MGM COO Corey Sanders Sells $2.4 Million Worth of Casino Stock
MGM Resorts International (NYSE: MGM) COO Corey Sanders unloaded 60,000 shares of the casino giant’s stock on Monday in a transaction valued at $2.4 million.
The gaming executive sold the shares at an average price of $40, according to a Form 4 filing with the Securities and Exchange Commission (SEC). Sanders’ sale of his employers equity came as the casino stock closed slightly below $40 on Jan. 23. Today, it finished at $40.28, marking its first closing print above $40 since last May.
The chief operating officer still directly owns 231,498 shares of the Luxor operator while indirectly holding 36,465 shares.
Regarding MGM, the Bellagio operator’s shares disappointed last year when considering the impressive monthly gross gaming revenue (GGR) data delivered by Nevada casino companies. However, the stock is on a torrid pace to start 2023, soaring 20.13% since the start of the year.
Sanders MGM Stock Sale Not Alarming
Sanders’ Jan. 23 sale of MGM stock arrived after the executive sold 10,000 shares of MGM on Jan. 6 and another 10,000 three days at average prices of $36 and $38, respectively. He also sold 20,000 shares at an average price of $38 last November, according to a regulatory filing.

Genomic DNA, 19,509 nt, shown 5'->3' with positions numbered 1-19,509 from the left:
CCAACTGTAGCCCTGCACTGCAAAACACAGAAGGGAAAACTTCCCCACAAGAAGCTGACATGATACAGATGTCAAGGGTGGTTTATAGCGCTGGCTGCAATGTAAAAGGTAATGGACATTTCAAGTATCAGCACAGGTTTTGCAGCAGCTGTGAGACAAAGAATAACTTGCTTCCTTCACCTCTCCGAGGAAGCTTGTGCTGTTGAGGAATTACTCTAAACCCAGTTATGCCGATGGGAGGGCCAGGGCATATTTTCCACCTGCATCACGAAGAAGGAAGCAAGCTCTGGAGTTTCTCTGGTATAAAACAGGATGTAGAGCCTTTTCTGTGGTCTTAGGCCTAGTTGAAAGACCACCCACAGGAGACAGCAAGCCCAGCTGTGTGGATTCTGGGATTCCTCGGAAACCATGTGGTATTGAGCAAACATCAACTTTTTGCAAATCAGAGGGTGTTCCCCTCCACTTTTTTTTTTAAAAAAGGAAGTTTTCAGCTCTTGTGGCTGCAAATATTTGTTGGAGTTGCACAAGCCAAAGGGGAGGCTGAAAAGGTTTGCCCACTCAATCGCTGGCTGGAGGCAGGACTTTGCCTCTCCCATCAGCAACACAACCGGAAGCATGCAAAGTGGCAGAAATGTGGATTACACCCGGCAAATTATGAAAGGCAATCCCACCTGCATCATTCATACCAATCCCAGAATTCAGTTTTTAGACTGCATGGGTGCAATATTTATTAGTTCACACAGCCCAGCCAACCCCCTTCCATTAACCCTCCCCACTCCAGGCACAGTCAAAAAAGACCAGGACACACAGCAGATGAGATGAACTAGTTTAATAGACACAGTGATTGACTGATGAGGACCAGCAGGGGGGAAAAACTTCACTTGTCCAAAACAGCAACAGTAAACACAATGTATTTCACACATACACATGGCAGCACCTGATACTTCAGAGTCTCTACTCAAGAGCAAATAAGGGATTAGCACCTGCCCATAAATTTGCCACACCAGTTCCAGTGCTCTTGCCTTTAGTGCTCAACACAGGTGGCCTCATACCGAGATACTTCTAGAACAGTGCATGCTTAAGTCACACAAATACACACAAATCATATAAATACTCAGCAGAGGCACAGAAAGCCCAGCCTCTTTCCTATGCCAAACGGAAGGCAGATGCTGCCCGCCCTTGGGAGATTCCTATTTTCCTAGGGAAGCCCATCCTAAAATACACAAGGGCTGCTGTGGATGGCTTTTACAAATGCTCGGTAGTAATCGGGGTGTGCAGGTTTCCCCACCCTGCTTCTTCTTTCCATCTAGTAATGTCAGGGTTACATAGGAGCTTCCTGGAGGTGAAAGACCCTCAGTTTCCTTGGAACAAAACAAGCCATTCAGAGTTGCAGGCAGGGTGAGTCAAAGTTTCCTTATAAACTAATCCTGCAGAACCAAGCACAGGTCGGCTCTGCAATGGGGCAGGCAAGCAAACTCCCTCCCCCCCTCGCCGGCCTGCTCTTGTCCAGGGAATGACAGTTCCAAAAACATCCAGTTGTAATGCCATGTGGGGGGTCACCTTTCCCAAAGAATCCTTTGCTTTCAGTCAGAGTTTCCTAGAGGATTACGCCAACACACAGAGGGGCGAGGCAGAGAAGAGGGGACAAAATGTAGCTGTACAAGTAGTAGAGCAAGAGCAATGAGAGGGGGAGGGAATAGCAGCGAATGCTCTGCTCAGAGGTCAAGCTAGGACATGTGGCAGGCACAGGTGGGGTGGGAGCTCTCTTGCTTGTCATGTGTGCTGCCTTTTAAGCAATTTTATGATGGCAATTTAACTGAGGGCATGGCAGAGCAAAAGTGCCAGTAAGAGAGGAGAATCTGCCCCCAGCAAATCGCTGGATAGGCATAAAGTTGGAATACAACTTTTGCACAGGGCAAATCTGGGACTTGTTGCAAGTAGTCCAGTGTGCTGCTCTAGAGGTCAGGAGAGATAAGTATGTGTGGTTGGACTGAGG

While the COO’s recent sting of trimming exposure to the gaming company’s shares may be seen as cause for alarm among some investors, insider selling can be and often is merely a symptom of an executive wanting to raise cash or diversify personal portfolio holdings.
Conversely, insider buying is generally viewed in a positive light because the investment community believes those with intimate knowledge of a firm only buy shares for one reason: because they think the stock will appreciate.
Additionally, MGM is one of the gaming industry’s most diligent buyers of its own shares, having orchestrated massive share repurchases over the past couple of years.
Last week, speculation resurfaced that MGM could make another takeover offer for Entain Plc (OTC: GMVHY), its partner in the BetMGM business.
The Las Vegas-based company hasn’t publicly confirmed if it will make another run at the Coral owner. As such, it’s not yet known how a proposal will be constructed — all cash, all stock or a mixture of the two. However, if equity is involved, the suitor’s shares are likely to decline when news of the bid becomes public.
In January 2021, MGM offered $11.06 billion in cash and equity for the Ladbrokes owner, but that proposal was ultimately turned away.
For MGM, it makes sense to acquire Entain, because in the BetMGM agreement, the latter provides technology services. But the unit derives benefit from the gaming company’s well-known brand and land-based operations in select states, positioning it capture iGaming licenses in those locations.
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